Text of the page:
// Additional middleware classes...
        ],

        'api' => [
            'throttle:60,1',
            \Illuminate\Routing\Middleware\SubstituteBindings::class,
        ],
    ];

    // Additional kernel properties...
}

Create an example route that returns the example view.

File: routes/web.php

<?php

Route::group(["middleware" => "auth"], function() {
    Route::get("example", function() {
        return view("example");
    });
});

Auth::routes();

Now create the corresponding view in resources/views/example.blade.php.

File: resources/views/example.php

<!doctype html>                                                                    
<html lang="en">                                                                             
    <head></head>                                                                  
    <body>                                                                         
        <pre id="result" style="background-color:#eee;padding:5px;"></pre>         
        <script>                                                                   
            fetch("{{ url('api/preferences') }}", {                                     
                headers: {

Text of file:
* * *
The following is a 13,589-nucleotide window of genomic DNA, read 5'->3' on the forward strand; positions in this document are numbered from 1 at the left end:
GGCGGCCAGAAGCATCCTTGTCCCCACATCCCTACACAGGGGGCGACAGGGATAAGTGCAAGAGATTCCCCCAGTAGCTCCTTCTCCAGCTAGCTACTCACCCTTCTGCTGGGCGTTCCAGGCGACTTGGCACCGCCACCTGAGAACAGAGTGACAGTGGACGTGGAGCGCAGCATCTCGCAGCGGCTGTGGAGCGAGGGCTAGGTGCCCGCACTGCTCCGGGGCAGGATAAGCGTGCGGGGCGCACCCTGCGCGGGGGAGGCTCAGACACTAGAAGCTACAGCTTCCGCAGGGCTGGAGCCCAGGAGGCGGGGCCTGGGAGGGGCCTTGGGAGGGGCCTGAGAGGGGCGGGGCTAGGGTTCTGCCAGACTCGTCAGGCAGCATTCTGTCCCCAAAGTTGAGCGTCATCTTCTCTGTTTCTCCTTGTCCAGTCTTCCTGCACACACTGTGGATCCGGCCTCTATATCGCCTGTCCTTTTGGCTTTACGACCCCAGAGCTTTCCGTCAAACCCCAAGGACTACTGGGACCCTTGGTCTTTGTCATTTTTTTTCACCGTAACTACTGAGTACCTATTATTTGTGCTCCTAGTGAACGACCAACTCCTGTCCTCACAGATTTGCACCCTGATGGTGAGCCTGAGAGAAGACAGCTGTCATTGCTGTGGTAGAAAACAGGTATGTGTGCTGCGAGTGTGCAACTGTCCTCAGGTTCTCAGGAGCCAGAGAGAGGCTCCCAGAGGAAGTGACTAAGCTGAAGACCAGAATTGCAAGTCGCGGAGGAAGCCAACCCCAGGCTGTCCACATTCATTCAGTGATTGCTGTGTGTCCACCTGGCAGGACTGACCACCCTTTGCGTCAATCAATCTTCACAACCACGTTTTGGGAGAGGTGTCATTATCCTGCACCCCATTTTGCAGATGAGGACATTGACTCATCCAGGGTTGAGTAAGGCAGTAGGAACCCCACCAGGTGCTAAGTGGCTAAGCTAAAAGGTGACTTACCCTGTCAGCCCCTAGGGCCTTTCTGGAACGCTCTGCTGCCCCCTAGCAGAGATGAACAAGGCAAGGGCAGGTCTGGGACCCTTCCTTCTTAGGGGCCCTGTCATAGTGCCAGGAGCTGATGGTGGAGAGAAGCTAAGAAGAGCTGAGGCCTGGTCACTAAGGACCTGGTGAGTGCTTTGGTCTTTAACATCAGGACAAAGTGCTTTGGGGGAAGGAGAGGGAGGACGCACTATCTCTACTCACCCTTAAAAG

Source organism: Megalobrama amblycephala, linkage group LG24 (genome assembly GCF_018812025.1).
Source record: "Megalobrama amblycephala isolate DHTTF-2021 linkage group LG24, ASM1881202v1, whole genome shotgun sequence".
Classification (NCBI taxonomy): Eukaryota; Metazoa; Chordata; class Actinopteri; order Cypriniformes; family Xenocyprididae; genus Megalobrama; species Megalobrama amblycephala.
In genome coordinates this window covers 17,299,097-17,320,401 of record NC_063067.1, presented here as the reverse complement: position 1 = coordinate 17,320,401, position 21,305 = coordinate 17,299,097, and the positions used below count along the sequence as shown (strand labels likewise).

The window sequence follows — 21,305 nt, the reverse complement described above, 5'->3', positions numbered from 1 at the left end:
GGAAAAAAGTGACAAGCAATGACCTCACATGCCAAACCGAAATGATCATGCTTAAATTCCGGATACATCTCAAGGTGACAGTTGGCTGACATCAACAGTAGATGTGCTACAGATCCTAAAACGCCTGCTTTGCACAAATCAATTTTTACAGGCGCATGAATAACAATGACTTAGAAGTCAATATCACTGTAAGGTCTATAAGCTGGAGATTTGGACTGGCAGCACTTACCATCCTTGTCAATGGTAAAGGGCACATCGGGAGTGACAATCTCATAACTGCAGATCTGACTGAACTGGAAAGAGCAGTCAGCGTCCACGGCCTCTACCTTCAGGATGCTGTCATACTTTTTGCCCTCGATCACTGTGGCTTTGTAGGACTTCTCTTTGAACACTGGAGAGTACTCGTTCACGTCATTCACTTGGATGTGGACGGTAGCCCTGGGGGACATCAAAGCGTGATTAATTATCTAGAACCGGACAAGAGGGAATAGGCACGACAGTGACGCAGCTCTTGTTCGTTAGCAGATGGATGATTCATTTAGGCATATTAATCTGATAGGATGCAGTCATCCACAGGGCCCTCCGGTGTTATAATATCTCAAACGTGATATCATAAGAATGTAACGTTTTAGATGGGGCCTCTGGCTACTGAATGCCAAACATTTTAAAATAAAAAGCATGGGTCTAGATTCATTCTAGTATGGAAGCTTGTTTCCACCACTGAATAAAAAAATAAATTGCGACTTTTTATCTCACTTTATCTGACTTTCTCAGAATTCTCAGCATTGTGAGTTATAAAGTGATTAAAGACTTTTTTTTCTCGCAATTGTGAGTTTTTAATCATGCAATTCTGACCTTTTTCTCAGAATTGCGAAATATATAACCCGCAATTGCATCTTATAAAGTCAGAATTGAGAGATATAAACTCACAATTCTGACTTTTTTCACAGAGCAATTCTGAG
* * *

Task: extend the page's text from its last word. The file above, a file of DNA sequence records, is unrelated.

"X-CSRF-TOKEN": "{{ csrf_token() }}",                          
                    "Content-Type": "application/json"                             
                },                                                                 
            }).then(function(response) {                                           
                return response.json();                                            
            }).then(function(json) {                                               
                var text = JSON.stringify(json, null, "    ");                     
                document.getElementById("result").innerHTML = text;                
            });                                                                    
        </script>                                                                  
    </body>                                                                        
</html>

View the example page in your project directory and you should see the result of the API request.

screenshot